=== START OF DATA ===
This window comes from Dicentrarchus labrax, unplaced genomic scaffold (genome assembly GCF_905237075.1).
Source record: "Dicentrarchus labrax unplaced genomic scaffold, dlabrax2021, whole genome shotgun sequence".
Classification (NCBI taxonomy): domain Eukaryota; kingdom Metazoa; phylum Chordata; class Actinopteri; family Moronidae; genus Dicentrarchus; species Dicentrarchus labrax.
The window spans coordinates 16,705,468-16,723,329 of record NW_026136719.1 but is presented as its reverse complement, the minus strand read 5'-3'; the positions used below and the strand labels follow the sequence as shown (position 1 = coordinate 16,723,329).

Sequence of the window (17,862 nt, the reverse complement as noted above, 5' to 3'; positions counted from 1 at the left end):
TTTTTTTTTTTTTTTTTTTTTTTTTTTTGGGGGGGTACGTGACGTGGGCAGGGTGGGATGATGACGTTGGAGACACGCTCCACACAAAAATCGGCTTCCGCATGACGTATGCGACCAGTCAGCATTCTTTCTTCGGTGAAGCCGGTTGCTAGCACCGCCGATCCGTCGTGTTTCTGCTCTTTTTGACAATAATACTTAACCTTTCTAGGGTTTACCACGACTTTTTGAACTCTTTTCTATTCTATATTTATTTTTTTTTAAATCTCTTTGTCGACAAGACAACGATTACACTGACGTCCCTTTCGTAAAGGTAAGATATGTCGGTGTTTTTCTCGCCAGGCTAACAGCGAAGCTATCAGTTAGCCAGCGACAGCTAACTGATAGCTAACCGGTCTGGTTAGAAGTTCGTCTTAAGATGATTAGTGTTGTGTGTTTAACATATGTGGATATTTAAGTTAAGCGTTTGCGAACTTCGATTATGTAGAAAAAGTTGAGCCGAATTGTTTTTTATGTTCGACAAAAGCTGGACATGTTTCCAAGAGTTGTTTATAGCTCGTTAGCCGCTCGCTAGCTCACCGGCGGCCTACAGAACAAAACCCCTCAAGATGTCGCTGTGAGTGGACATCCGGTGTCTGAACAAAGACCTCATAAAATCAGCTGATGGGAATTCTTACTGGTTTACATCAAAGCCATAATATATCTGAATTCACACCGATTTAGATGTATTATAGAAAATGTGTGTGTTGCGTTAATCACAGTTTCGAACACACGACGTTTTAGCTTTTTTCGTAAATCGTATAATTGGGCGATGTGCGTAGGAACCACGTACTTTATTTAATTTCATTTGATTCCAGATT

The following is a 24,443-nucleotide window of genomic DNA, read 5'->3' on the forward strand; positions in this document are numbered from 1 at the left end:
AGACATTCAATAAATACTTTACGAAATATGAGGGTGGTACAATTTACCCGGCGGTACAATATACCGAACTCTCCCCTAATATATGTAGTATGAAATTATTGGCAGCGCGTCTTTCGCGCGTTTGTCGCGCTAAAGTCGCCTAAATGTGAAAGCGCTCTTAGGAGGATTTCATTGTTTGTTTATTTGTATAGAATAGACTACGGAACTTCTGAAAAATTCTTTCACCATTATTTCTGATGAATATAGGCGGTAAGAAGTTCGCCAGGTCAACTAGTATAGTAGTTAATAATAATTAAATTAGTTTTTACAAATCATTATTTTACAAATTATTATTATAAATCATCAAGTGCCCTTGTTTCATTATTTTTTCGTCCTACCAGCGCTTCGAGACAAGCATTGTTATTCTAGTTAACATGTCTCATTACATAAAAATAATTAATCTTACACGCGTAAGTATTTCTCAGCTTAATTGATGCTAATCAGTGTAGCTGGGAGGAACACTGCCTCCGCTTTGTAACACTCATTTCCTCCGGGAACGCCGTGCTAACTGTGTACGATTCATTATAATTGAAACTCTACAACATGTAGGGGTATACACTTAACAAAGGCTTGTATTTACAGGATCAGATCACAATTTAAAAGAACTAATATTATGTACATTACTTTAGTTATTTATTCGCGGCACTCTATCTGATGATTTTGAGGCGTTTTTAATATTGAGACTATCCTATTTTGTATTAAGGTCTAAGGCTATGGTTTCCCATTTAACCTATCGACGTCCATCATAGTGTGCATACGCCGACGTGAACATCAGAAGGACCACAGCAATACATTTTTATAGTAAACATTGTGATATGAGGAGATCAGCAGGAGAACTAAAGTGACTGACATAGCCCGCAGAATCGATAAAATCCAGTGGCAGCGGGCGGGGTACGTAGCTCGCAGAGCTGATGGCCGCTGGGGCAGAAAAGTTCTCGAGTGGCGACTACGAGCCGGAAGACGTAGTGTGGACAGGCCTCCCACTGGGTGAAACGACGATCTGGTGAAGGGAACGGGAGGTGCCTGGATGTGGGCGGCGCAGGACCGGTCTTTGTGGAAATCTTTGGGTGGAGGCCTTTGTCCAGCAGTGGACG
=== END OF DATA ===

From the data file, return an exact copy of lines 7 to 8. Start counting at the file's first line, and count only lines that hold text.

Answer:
The following is a 24,443-nucleotide window of genomic DNA, read 5'->3' on the forward strand; positions in this document are numbered from 1 at the left end:
AGACATTCAATAAATACTTTACGAAATATGAGGGTGGTACAATTTACCCGGCGGTACAATATACCGAACTCTCCCCTAATATATGTAGTATGAAATTATTGGCAGCGCGTCTTTCGCGCGTTTGTCGCGCTAAAGTCGCCTAAATGTGAAAGCGCTCTTAGGAGGATTTCATTGTTTGTTTATTTGTATAGAATAGACTACGGAACTTCTGAAAAATTCTTTCACCATTATTTCTGATGAATATAGGCGGTAAGAAGTTCGCCAGGTCAACTAGTATAGTAGTTAATAATAATTAAATTAGTTTTTACAAATCATTATTTTACAAATTATTATTATAAATCATCAAGTGCCCTTGTTTCATTATTTTTTCGTCCTACCAGCGCTTCGAGACAAGCATTGTTATTCTAGTTAACATGTCTCATTACATAAAAATAATTAATCTTACACGCGTAAGTATTTCTCAGCTTAATTGATGCTAATCAGTGTAGCTGGGAGGAACACTGCCTCCGCTTTGTAACACTCATTTCCTCCGGGAACGCCGTGCTAACTGTGTACGATTCATTATAATTGAAACTCTACAACATGTAGGGGTATACACTTAACAAAGGCTTGTATTTACAGGATCAGATCACAATTTAAAAGAACTAATATTATGTACATTACTTTAGTTATTTATTCGCGGCACTCTATCTGATGATTTTGAGGCGTTTTTAATATTGAGACTATCCTATTTTGTATTAAGGTCTAAGGCTATGGTTTCCCATTTAACCTATCGACGTCCATCATAGTGTGCATACGCCGACGTGAACATCAGAAGGACCACAGCAATACATTTTTATAGTAAACATTGTGATATGAGGAGATCAGCAGGAGAACTAAAGTGACTGACATAGCCCGCAGAATCGATAAAATCCAGTGGCAGCGGGCGGGGTACGTAGCTCGCAGAGCTGATGGCCGCTGGGGCAGAAAAGTTCTCGAGTGGCGACTACGAGCCGGAAGACGTAGTGTGGACAGGCCTCCCACTGGGTGAAACGACGATCTGGTGAAGGGAACGGGAGGTGCCTGGATGTGGGCGGCGCAGGACCGGTCTTTGTGGAAATCTTTGGGTGGAGGCCTTTGTCCAGCAGTGGACG